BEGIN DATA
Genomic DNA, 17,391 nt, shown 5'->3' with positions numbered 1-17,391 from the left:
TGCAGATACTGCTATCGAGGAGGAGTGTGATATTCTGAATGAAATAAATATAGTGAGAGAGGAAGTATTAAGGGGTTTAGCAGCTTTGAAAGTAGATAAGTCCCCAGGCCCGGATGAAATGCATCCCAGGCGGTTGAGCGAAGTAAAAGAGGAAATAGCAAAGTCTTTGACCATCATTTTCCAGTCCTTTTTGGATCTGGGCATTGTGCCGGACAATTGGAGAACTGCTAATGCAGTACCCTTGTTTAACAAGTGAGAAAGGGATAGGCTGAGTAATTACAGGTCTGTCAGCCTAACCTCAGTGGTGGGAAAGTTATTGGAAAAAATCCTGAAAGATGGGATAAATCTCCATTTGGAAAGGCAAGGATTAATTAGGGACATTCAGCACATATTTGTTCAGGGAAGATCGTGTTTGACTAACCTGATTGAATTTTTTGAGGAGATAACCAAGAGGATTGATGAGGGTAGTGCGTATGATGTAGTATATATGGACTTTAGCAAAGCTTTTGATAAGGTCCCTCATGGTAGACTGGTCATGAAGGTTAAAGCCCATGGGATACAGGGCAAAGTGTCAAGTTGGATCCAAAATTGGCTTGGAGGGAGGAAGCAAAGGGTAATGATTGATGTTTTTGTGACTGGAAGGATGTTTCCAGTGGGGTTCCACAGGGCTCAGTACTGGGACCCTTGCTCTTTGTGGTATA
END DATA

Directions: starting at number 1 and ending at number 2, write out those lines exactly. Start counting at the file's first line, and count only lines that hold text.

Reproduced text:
Genomic DNA, 17,391 nt, shown 5'->3' with positions numbered 1-17,391 from the left:
TGCAGATACTGCTATCGAGGAGGAGTGTGATATTCTGAATGAAATAAATATAGTGAGAGAGGAAGTATTAAGGGGTTTAGCAGCTTTGAAAGTAGATAAGTCCCCAGGCCCGGATGAAATGCATCCCAGGCGGTTGAGCGAAGTAAAAGAGGAAATAGCAAAGTCTTTGACCATCATTTTCCAGTCCTTTTTGGATCTGGGCATTGTGCCGGACAATTGGAGAACTGCTAATGCAGTACCCTTGTTTAACAAGTGAGAAAGGGATAGGCTGAGTAATTACAGGTCTGTCAGCCTAACCTCAGTGGTGGGAAAGTTATTGGAAAAAATCCTGAAAGATGGGATAAATCTCCATTTGGAAAGGCAAGGATTAATTAGGGACATTCAGCACATATTTGTTCAGGGAAGATCGTGTTTGACTAACCTGATTGAATTTTTTGAGGAGATAACCAAGAGGATTGATGAGGGTAGTGCGTATGATGTAGTATATATGGACTTTAGCAAAGCTTTTGATAAGGTCCCTCATGGTAGACTGGTCATGAAGGTTAAAGCCCATGGGATACAGGGCAAAGTGTCAAGTTGGATCCAAAATTGGCTTGGAGGGAGGAAGCAAAGGGTAATGATTGATGTTTTTGTGACTGGAAGGATGTTTCCAGTGGGGTTCCACAGGGCTCAGTACTGGGACCCTTGCTCTTTGTGGTATA